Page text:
Manufacturing Plant and Training Center in St. Louis, Missouri RLS LLC, manufacturer of the Rapid Locking System line of flame-free press-to-connect fittings for HVAC and refrigeration systems, has announced it will be moving into a new 80,000 square foot multipurpose facility in St. Louis, Missouri, which will serve as its corporate headquarters and will include Read more
Manufacturing Plant and Training Center in St. Louis, Missouri
RLS LLC, manufacturer of the Rapid Locking System line of flame-free press-to-connect fittings for HVAC and refrigeration systems, has announced it will be moving into a new 80,000 square foot multipurpose facility in St. Louis, Missouri, which will serve as its corporate headquarters and will include a state-of-the-art manufacturing plant, training center and showroom.
RLS will be relocating manufacturing from Shelbina, Missouri, where it has been sharing a plant with its sister company, Cerro Flow Products. Both are part of the Plumbing and Refrigeration sector of Marmon Holdings, a Berkshire Hathaway company. All RLS operations are planned to be consolidated into the new building by the end of 2021.
“We’re very excited to have manufacturing, office staff and training all under one roof,” said Paul Schubert, president of RLS. “The larger, upgraded facility will significantly increase our production capacity to meet the growing demand for our products. And the new training center will allow us to regularly educate HVAC/R contractors and distributors on our patented press technology, which is easily identified by our unique double circular press and flares.”
After originally introducing its press fittings in 2015 under the ZoomLock brand through a private-label agreement with Parker Hannifin, RLS has experienced tremendous growth since relaunching under its own brand name at the end of 2019. To support this continued growth, RLS has recently added more than 10 new positions in sales, marketing and engineering across the U.S., and is currently hiring.
“As more and more contractors discover the many benefits of using press fittings over the traditional brazing process, they continue to choose the time-tested and field-proven technology provided by RLS,” said Schubert. “As a result, we are continuing to invest in the facilities, equipment and people needed to meet demand.”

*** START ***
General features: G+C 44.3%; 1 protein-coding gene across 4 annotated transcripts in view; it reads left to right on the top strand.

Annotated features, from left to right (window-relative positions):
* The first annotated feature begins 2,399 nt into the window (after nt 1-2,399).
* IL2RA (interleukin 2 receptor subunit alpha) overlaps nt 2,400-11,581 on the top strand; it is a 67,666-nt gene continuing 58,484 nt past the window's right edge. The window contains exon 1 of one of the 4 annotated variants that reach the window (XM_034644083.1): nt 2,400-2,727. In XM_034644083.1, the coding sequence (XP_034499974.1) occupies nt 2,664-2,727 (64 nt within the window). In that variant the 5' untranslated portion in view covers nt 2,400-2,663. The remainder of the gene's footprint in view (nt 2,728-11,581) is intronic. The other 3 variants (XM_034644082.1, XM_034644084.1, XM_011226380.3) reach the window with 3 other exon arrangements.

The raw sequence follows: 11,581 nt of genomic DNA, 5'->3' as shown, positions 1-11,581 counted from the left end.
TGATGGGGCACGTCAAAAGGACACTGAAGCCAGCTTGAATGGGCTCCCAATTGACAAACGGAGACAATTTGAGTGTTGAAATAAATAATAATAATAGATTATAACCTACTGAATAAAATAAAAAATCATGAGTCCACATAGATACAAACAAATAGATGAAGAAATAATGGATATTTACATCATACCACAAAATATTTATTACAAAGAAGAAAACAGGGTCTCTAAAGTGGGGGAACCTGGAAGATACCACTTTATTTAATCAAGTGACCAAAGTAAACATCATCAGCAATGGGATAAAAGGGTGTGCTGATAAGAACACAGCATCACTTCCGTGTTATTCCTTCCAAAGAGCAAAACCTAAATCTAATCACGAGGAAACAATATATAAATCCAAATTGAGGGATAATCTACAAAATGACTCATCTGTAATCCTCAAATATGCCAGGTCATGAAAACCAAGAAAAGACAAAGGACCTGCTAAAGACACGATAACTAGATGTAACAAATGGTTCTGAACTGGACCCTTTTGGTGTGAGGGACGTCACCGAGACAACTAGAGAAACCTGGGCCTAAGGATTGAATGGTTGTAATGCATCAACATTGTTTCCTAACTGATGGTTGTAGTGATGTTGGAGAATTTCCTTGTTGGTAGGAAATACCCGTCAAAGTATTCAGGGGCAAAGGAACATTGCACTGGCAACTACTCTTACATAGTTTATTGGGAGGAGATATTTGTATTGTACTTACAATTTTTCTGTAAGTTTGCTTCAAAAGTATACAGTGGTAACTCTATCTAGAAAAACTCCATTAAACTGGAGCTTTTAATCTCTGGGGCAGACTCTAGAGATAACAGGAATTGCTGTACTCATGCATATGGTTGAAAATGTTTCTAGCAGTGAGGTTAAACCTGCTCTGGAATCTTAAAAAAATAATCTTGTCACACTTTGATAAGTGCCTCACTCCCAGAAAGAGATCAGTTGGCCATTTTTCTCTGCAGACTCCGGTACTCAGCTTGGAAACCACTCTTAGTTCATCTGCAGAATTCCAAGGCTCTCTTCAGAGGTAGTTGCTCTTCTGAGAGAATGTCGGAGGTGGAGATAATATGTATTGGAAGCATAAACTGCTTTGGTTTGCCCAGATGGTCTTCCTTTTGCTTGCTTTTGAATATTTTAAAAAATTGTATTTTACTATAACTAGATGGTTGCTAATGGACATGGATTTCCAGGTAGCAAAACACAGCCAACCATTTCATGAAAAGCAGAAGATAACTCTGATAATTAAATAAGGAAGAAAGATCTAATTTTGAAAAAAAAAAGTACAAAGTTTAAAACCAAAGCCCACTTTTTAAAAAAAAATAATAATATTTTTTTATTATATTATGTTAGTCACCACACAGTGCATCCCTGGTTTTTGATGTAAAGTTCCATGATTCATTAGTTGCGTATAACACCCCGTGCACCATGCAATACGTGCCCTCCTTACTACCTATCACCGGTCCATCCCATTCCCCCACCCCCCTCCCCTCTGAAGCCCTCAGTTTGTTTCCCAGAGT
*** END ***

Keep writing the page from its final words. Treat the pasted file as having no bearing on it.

RLS press fittings connect in 10 seconds using a battery-powered tool and jaws, replacing the time-consuming process of manually brazing HVAC/R joints. The fittings result in faster, more consistent connections that reduces total installed costs, while also increasing jobsite safety by eliminating the use of an open flame.
For more information on RLS, visit rapidlockingsystem.com.
As part of National Backflow Prevention Day on August 16, Watts managers have announced that they will award 10 scholarships to licensed plumbers in the United States seeking to get their initial backflow tester certification. Each scholarship will cover the cost of the backflow certification course(s) and exam. Recipients will also receive a free one-year Read more
As part of National Backflow Prevention Day on August 16, Watts managers have announced that they will award 10 scholarships to licensed plumbers in the United States seeking to get their initial backflow tester certification.
Each scholarship will cover the cost of the backflow certification course(s) and exam. Recipients will also receive a free one-year subscription to Syncta™ backflow test management software.
“Our goal is to support skill building and growth within the plumbing and backflow testing industries and, more broadly, support the trades,” said Watts Marketing Manager Danielle Swanson. “We are getting behind the plumbers/testers who are new to the field and who will be tomorrow’s unsung heroes of water safety.”
For more information about the Backflow Tester Certification Scholarships and how to apply, go to https://www.watts.com/bts.
Talk resiliency with customers after downloading PERC’s free power generation guide In celebration of National Preparedness Month, the Propane Education & Research Council (PERC) is encouraging construction professionals to download its new resource, The Ultimate Guide to Power Generation. This free, downloadable resource gives construction professionals an in-depth look at propane’s capabilities as a resilient Read more
Talk resiliency with customers after downloading PERC’s free power generation guide
In celebration of National Preparedness Month, the Propane Education & Research Council (PERC) is encouraging construction professionals to download its new resource, The Ultimate Guide to Power Generation.
This free, downloadable resource gives construction professionals an in-depth look at propane’s capabilities as a resilient energy source for residential, commercial, and industrial use by:
- Detailing the different types of propane power generation including prime, standby, towable and portable, and micro-combined heat and power (CHP).
- Educating construction professionals on how to bundle propane generators and propane appliances for more affordable protection.
- Sharing case studies of residential and commercial projects relying on propane generators and micro-CHP systems.
“If you think about the number of systems and appliances that are powered by electricity—whether in a home or commercial building—you can get a sense of the impact a power outage can have,” said Bryan Cordill, director of residential and commercial business development at PERC. “Recent vulnerabilities in our electric grid have prompted Americans to take a closer look at their energy selections and we want them to know they can rely on propane power generation for true peace of mind and security—all without sacrificing cost or environmental impact.”